(c) Due North
In response to a request for further information regarding how health inequalities in the town and the wider area were being addressed, the Deputy Mayor and Executive Member for Finance and Governance responded that the independent inquiry commissioned by Public Health England had not revealed anything not already known to the Council. The Due North report provided evidence that health inequality almost mirrored every other element of poverty and that it was worse in the north than in other parts of the country. The Executive Member suggested that the Health Scrutiny Panel, Health and Wellbeing Board or the Executive should examine the report in detail and consider ways in which the Council could reduce health inequality in partnership with the Clinical Commissioning Groups (CCGs), who also had a responsibility to combat this issue.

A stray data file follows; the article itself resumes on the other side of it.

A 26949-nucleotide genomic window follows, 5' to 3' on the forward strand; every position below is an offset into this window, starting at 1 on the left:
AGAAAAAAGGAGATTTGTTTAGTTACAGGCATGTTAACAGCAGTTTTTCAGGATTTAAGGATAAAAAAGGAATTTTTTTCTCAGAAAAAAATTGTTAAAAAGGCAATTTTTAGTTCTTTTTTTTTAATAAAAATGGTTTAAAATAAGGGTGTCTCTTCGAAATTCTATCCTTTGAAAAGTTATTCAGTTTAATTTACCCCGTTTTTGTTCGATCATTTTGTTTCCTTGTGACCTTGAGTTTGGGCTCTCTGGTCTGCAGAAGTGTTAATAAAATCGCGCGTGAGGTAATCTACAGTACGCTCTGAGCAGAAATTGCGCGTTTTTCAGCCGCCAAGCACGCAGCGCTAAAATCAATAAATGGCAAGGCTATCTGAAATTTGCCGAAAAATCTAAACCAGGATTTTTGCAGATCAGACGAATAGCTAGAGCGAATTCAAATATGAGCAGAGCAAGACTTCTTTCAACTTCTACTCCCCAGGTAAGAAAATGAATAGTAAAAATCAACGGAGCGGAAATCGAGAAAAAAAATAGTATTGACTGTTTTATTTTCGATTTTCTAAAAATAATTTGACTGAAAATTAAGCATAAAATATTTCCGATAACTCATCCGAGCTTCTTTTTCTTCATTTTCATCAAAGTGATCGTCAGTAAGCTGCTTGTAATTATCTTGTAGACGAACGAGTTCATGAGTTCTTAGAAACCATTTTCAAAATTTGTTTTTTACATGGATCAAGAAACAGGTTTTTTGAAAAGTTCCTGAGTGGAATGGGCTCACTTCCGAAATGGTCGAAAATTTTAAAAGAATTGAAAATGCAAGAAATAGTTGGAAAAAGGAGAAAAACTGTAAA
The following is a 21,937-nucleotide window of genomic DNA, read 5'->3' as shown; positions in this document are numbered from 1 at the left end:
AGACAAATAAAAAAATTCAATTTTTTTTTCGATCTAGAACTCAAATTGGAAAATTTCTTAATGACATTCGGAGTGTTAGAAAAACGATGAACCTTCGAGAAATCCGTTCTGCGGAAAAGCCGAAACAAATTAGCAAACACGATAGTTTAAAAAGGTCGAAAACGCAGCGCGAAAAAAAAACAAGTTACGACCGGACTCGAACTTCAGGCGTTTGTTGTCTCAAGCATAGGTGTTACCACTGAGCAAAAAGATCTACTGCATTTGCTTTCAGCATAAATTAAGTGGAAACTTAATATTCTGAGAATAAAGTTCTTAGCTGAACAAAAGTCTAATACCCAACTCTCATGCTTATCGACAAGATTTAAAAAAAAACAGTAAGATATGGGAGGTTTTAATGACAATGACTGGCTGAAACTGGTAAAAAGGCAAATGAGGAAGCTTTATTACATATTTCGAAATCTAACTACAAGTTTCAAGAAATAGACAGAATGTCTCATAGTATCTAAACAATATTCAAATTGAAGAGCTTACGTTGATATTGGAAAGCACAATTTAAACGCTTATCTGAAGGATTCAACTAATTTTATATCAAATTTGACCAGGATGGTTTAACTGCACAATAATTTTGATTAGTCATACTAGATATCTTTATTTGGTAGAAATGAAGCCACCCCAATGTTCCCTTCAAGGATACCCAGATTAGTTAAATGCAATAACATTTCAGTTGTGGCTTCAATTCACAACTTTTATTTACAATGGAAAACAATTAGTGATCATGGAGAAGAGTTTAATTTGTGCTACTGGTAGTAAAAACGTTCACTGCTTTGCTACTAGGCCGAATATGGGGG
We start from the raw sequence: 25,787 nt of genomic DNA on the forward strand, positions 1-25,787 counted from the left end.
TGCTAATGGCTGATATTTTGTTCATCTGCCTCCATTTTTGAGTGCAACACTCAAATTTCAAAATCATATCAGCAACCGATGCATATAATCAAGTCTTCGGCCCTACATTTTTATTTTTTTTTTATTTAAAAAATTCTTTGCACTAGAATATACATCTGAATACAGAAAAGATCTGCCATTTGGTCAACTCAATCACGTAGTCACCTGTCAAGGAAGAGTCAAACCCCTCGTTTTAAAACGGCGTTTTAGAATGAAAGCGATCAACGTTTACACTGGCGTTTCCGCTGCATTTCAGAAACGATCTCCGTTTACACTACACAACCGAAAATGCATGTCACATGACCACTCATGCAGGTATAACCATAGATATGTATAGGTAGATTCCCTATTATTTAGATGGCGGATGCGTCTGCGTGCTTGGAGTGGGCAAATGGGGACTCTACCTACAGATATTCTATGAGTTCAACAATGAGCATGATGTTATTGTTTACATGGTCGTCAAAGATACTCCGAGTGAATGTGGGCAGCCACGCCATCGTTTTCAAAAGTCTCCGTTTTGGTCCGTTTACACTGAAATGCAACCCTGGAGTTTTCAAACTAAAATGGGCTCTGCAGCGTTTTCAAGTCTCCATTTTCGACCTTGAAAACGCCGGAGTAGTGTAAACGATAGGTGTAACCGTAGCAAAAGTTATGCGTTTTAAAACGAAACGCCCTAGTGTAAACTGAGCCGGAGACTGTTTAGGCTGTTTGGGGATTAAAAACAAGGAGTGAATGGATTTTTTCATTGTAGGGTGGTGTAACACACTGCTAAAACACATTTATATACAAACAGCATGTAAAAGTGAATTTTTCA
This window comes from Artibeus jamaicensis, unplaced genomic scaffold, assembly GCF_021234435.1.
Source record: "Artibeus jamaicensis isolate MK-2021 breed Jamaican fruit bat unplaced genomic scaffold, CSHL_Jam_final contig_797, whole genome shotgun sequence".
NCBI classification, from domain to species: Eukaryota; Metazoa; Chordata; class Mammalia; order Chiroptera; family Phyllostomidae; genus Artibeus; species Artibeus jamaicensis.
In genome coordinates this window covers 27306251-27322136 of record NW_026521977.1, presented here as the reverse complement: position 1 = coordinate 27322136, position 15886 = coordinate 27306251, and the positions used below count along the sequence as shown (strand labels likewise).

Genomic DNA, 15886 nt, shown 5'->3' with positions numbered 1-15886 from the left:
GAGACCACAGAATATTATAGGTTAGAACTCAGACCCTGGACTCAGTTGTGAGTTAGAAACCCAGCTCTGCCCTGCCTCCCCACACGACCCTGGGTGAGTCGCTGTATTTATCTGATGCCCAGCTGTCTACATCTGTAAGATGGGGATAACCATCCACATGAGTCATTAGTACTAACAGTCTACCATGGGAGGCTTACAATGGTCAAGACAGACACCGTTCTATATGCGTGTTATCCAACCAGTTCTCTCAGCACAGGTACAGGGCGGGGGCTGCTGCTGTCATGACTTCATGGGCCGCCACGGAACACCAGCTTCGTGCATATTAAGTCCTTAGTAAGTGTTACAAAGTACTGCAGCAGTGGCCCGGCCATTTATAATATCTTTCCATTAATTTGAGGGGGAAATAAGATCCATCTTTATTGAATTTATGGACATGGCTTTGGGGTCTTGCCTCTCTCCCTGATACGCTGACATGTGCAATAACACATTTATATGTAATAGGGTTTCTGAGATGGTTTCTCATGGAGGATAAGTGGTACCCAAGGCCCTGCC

(d) Prince Bishop School
A request was made to the Executive Member for Education and Skills to include an update on Prince Bishop School in her next report to Council. The Executive Member explained that due to an ongoing investigation at the school it had not been possible to include an update in time for this Council meeting. The Executive Member had attended a recent School Council Meeting and read out some of the positive comments made by pupils about the school at that meeting. Improvements had been made at the school and would continue to be made.
(e) Hemlington Initiative Centre